Weston Kerekes plans to eat his Thanksgiving dinner alone in his childhood bedroom in Santa Monica, California.
If all goes as planned, the Yale University freshman’s quarantine will have followed a tightly choreographed trip from his New Haven, Connecticut, campus to ensure he doesn’t expose his parents to COVID-19.
“He’ll take a COVID-19 test 72 hours before he leaves campus and then he will wear an N95 (mask) and goggles from the moment he steps into the airport,” said Erika Kerekes, his mother, who has asthma, high blood pressure and diabetes. “On the plane he won’t eat or drink anything or use the bathroom.”
Once he tests negative, after several days of quarantining, the Kerekes family will be able to live together without wearing masks or social distancing.
Welcome to the 2020 holiday season, which is more than a little bit fraught. Take the State University of New York system, which just announced that its 140,000 students must test negative if they want to leave any of the 64 schools in the state’s system for Thanksgiving to avoid community spread.
During this ongoing public health emergency, schools such as the University of South Carolina, Syracuse University and Emory University has already rewritten their academic calendar to end the in-person semester at Thanksgiving.
That means students won’t return to campus until January 2021, while others, such as The George Washington University and the California State University system have recently announced plans to continue holding classes virtually in the spring.
With students testing positive at many campuses nationwide, the goal is to mitigate risk. This has left many parents facing the tough decision of having to tell their son or daughter to stay far from home for Thanksgiving.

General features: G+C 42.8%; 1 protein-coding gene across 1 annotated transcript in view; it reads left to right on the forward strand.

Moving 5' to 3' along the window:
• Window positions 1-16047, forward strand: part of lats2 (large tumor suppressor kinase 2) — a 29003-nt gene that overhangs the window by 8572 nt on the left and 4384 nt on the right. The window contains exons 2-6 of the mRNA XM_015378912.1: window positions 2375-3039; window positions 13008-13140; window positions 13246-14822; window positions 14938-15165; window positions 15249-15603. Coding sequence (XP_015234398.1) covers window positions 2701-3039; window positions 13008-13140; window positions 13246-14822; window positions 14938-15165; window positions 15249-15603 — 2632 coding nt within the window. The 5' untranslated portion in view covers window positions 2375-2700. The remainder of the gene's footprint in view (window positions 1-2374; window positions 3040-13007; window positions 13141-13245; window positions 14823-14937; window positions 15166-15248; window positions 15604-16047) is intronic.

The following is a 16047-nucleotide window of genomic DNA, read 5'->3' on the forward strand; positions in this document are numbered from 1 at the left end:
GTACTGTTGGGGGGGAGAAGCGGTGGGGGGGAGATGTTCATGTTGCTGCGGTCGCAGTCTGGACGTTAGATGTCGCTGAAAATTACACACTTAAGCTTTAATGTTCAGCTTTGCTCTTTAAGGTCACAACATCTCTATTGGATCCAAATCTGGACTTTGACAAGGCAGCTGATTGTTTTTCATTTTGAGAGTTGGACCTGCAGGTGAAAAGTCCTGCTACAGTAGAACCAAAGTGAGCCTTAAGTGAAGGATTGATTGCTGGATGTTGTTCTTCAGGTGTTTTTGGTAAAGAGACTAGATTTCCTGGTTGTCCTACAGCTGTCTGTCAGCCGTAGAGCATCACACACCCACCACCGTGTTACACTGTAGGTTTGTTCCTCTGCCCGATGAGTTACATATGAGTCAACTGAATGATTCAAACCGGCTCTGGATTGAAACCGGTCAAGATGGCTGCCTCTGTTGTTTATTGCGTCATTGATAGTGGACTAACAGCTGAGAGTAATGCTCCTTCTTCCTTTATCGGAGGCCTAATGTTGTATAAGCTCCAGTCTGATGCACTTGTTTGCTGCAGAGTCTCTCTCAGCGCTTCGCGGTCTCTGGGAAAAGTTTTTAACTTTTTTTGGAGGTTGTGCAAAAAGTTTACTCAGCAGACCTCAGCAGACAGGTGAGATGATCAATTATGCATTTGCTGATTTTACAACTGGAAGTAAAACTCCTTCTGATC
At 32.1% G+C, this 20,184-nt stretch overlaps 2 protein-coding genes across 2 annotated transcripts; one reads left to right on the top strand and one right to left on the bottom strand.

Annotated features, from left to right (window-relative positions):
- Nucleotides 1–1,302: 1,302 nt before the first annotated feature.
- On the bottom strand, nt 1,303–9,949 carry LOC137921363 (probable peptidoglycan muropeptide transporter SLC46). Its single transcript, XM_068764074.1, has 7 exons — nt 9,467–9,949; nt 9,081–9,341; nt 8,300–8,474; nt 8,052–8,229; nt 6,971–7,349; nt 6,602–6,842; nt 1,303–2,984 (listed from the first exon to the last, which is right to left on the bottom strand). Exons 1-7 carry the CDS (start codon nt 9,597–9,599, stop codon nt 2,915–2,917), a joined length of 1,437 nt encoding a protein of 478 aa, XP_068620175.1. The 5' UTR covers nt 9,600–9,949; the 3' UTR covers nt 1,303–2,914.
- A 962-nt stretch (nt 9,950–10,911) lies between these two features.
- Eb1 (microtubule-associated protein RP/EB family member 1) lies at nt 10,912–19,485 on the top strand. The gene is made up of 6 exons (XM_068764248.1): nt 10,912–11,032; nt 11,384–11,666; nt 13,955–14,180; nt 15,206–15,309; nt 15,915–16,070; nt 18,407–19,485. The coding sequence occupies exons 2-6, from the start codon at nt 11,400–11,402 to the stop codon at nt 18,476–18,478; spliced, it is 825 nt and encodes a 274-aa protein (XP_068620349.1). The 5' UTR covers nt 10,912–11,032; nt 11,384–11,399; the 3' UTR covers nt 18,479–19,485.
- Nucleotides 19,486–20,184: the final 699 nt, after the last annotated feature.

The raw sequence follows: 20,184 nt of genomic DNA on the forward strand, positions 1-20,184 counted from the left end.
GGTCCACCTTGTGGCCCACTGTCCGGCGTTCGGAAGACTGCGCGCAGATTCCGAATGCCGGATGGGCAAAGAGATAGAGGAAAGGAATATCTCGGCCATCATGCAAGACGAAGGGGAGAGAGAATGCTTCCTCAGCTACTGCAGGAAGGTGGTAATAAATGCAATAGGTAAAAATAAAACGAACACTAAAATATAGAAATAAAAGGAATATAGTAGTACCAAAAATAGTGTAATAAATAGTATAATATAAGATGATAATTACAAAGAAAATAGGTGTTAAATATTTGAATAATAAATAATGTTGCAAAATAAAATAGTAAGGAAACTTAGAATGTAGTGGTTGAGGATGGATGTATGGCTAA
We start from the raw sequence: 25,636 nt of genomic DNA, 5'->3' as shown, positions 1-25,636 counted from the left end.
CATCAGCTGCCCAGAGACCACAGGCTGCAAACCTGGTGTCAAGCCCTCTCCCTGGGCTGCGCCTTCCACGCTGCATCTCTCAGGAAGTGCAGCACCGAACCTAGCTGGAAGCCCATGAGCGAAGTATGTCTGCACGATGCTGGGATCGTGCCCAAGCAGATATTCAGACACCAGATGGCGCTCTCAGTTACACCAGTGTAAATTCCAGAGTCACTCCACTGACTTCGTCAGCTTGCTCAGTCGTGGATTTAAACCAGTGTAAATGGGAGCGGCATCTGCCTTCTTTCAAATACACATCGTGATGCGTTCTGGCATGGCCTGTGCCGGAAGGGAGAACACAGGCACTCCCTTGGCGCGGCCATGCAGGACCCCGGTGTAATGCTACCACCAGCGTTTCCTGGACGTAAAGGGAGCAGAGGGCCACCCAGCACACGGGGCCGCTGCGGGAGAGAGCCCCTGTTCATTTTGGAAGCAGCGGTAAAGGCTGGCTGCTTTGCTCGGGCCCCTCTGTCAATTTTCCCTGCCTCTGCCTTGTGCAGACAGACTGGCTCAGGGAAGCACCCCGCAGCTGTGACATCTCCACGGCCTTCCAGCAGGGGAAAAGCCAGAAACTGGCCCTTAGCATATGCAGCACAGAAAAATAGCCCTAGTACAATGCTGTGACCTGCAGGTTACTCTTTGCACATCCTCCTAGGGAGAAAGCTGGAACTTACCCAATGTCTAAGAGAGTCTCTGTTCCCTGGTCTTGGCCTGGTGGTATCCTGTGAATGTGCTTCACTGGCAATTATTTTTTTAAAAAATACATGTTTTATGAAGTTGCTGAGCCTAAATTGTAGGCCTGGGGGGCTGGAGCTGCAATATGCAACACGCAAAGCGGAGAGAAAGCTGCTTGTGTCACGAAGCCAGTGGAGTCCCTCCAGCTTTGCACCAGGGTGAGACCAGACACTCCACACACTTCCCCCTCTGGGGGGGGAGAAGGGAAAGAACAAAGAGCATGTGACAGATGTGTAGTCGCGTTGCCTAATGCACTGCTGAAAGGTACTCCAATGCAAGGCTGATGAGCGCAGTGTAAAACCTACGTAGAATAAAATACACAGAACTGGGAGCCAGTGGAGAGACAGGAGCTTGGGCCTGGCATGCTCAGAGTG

Unless your student’s return-home plan is airtight, infectious disease experts are urging students taking classes in person to shelter in place — on campus.
“The only way to go home safely is for a student to bubble for 14 days,” said epidemiologist Michael Osterholm, a regents professor and McKnight presidential endowed chair in public health at University of Minnesota and the director of its Center for Infectious Disease Research and Policy. He now serves on President-elect Joe Biden’s COVID-19 task force.
“If you’re on campus, you have an all-too-real risk of becoming infected.”
Without testing, a student can be asymptomatic and unknowingly take the virus home — along with that semester’s worth of laundry.
“This means that the first inkling that your son or daughter is infected will occur the day after Thanksgiving, which is when he or she will start to feel sick,” Osterholm said. “If your entire family has gathered for the holiday, there’s a risk that everyone will get sick. It’s these small gatherings that concern us greatly.”
Sketch out a meticulous plan
That said, if your child must come home or if his or her school’s semester ends as of Thanksgiving week, the entire family has to take concrete steps to avoid exposure to the virus.
“When it comes to COVID-19, it’s not about what you do, it’s how you do it,” said Iahn Gonsenhauser, chief quality and patient safety officer at The Ohio State University Wexner Medical Center. “It’s hard to do this right, as there’s a lot you have to account for.”